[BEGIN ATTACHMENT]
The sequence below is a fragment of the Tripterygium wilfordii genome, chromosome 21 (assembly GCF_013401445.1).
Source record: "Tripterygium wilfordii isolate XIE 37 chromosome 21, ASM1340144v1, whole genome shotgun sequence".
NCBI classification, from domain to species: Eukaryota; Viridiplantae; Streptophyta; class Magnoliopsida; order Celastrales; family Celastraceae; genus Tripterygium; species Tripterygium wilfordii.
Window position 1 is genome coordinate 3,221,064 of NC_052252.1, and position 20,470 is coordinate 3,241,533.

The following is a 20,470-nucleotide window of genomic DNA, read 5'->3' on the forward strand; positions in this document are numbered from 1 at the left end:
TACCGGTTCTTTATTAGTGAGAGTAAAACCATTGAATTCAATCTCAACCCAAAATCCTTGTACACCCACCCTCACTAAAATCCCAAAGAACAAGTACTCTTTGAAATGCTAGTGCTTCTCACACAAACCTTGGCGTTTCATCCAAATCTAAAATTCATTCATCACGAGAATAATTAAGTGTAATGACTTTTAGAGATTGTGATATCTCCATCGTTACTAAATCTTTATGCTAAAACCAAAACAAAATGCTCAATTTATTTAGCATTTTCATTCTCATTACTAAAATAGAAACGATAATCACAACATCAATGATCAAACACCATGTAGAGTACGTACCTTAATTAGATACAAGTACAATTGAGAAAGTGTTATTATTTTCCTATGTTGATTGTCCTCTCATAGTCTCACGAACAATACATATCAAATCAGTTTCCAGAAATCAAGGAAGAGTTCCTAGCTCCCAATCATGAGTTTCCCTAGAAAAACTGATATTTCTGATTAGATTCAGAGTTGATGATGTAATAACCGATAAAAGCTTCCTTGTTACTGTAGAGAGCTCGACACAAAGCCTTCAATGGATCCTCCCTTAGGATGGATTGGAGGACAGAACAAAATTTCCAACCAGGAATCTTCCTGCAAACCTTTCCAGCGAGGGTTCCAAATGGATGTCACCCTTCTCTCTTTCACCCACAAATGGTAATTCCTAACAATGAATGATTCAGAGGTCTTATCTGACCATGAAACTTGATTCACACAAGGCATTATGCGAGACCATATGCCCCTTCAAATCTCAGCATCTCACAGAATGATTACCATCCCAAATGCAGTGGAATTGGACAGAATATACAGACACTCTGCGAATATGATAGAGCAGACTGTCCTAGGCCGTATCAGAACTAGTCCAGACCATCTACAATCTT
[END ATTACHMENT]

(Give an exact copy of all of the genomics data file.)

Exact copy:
The sequence below is a fragment of the Tripterygium wilfordii genome, chromosome 21 (assembly GCF_013401445.1).
Source record: "Tripterygium wilfordii isolate XIE 37 chromosome 21, ASM1340144v1, whole genome shotgun sequence".
NCBI classification, from domain to species: Eukaryota; Viridiplantae; Streptophyta; class Magnoliopsida; order Celastrales; family Celastraceae; genus Tripterygium; species Tripterygium wilfordii.
Window position 1 is genome coordinate 3,221,064 of NC_052252.1, and position 20,470 is coordinate 3,241,533.

The following is a 20,470-nucleotide window of genomic DNA, read 5'->3' on the forward strand; positions in this document are numbered from 1 at the left end:
TACCGGTTCTTTATTAGTGAGAGTAAAACCATTGAATTCAATCTCAACCCAAAATCCTTGTACACCCACCCTCACTAAAATCCCAAAGAACAAGTACTCTTTGAAATGCTAGTGCTTCTCACACAAACCTTGGCGTTTCATCCAAATCTAAAATTCATTCATCACGAGAATAATTAAGTGTAATGACTTTTAGAGATTGTGATATCTCCATCGTTACTAAATCTTTATGCTAAAACCAAAACAAAATGCTCAATTTATTTAGCATTTTCATTCTCATTACTAAAATAGAAACGATAATCACAACATCAATGATCAAACACCATGTAGAGTACGTACCTTAATTAGATACAAGTACAATTGAGAAAGTGTTATTATTTTCCTATGTTGATTGTCCTCTCATAGTCTCACGAACAATACATATCAAATCAGTTTCCAGAAATCAAGGAAGAGTTCCTAGCTCCCAATCATGAGTTTCCCTAGAAAAACTGATATTTCTGATTAGATTCAGAGTTGATGATGTAATAACCGATAAAAGCTTCCTTGTTACTGTAGAGAGCTCGACACAAAGCCTTCAATGGATCCTCCCTTAGGATGGATTGGAGGACAGAACAAAATTTCCAACCAGGAATCTTCCTGCAAACCTTTCCAGCGAGGGTTCCAAATGGATGTCACCCTTCTCTCTTTCACCCACAAATGGTAATTCCTAACAATGAATGATTCAGAGGTCTTATCTGACCATGAAACTTGATTCACACAAGGCATTATGCGAGACCATATGCCCCTTCAAATCTCAGCATCTCACAGAATGATTACCATCCCAAATGCAGTGGAATTGGACAGAATATACAGACACTCTGCGAATATGATAGAGCAGACTGTCCTAGGCCGTATCAGAACTAGTCCAGACCATCTACAATCTT